About half a year ago, we wrote about some limited liability companies formed by our Office of Hawaiian Affairs. These companies received cash and property, including 1,600-plus acres of land in Waimea Valley, from OHA.
The question we raised at the time is whether the LLCs can credibly claim that they don’t have to follow laws that apply to the rest of government, such as the open-records laws.
Since then, a gentleman named Andrew Walden, who runs Hawaii Free Press, decided he would strike a blow for public transparency and asked the LLC to fork over some records, like their check registers. The LLCs, predictably, told him to take a long walk off a short pier. So, he sued.
The LLCs said that they are all independent companies, and that they all had obtained 501(c)(3) tax-exempt status from the IRS. Yes, the LLCs are managed by the top people at OHA’s executive team, but they do so as volunteers, they said.
They pointed to a Hawaii Supreme Court case involving Olelo, the public broadcasting corporation that was formed by the state Department of Commerce and Consumer Affairs, and argue very strongly that if Olelo is not considered a government unit for purposes of the open-records laws, then the LLCs should be considered independent of government as well.
When you look at the governing documents for the LLCs, however, independence from OHA is not what you see. The managers of each LLC are not individuals whom the LLCs can change as they see fit. They are the holders of specified management positions within OHA.
The position, not the individual, is key. Thus, the managers of the LLC will always be OHA management, and will always be state employees. If there are any changes to be made in the governing documents, then the sole member of the LLC, which is either OHA or another LLC whose sole member is OHA, needs to sign off on the change.
And then, let’s not forget the ultimate power: for each LLC, only the sole member possesses the authority to terminate the LLC’s existence. If an entity is terminated, its net assets (namely, what’s left after the entity’s debts are paid) are not distributed to random charities, but go up the chain to the member who had given the termination order.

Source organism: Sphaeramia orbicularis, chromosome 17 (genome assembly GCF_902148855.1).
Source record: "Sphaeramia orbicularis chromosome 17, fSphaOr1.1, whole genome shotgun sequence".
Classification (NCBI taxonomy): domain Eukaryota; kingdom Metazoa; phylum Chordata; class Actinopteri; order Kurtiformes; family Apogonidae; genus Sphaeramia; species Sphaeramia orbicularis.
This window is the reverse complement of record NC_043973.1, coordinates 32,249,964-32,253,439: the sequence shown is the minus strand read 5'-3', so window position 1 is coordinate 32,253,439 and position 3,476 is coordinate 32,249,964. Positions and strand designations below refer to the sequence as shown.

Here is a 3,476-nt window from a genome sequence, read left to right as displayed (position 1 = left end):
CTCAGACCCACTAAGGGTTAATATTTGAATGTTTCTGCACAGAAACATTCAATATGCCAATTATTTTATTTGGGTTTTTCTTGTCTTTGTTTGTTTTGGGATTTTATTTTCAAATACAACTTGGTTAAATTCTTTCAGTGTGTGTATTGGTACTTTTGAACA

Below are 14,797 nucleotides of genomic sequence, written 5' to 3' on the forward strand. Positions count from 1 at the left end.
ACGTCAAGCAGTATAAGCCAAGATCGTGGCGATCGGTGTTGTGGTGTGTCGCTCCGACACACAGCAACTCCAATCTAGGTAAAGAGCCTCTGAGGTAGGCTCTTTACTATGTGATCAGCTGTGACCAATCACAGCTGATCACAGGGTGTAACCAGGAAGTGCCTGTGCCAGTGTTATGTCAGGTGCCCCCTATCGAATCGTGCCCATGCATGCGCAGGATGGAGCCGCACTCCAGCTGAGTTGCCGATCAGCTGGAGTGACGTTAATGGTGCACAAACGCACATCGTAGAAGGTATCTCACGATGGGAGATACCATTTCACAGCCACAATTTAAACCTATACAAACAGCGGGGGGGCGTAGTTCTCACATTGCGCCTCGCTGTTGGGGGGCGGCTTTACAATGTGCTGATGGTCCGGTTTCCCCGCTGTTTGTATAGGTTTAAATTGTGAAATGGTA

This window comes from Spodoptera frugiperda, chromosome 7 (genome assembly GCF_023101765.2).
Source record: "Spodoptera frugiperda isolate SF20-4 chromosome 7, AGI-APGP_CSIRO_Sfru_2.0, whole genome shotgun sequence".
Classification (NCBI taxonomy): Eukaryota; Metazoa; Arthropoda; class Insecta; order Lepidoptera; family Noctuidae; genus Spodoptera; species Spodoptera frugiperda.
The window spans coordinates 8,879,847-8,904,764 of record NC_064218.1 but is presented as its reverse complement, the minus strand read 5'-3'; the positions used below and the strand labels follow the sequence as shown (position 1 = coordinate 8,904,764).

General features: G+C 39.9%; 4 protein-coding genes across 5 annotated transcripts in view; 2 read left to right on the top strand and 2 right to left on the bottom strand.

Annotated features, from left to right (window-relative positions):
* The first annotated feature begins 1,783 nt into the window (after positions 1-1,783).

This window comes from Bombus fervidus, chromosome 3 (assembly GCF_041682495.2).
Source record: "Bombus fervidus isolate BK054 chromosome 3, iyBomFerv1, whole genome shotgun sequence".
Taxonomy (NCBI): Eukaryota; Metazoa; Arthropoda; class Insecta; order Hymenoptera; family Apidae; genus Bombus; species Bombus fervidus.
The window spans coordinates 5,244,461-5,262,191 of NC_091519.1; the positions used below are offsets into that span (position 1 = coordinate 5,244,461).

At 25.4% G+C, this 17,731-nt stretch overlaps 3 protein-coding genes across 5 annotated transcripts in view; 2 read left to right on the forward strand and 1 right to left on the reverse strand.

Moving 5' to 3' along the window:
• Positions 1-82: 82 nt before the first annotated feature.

Indeed, the aroma of government control is so thick that even the IRS ruled that one of the LLCs, specifically Hiilei Aloha LLC, was an arm or instrumentality of a government.
IRS said, in effect, “Most tax-exempt organizations making a certain amount of gross receipts need to file annual tax returns, like the IRS Form 990, but government organizations like you don’t have to file returns.”
If the IRS ruled that one of the LLCs is a government instrumentality, we argued in our friend-of-the-court filing, all three of the LLCs should be regarded as such because they are similarly controlled.
A couple of days after the foundation filed, the Civil Beat Law Center for the Public Interest, which has done an extensive amount of work relating to Hawaii’s open-records laws, jumped into the fray as well.
The center pointed out that there are huge differences between Olelo and the LLCs. Olelo, for example, is run by a 15-member independent board of directors while the LLCs are run by three managers, all of whom are OHA managers and who are necessarily state employees.
Now the matter is with the First Circuit Court in Honolulu. We will be reporting on case developments in this space.
Tom Yamachika is president of the Tax Foundation of Hawaii.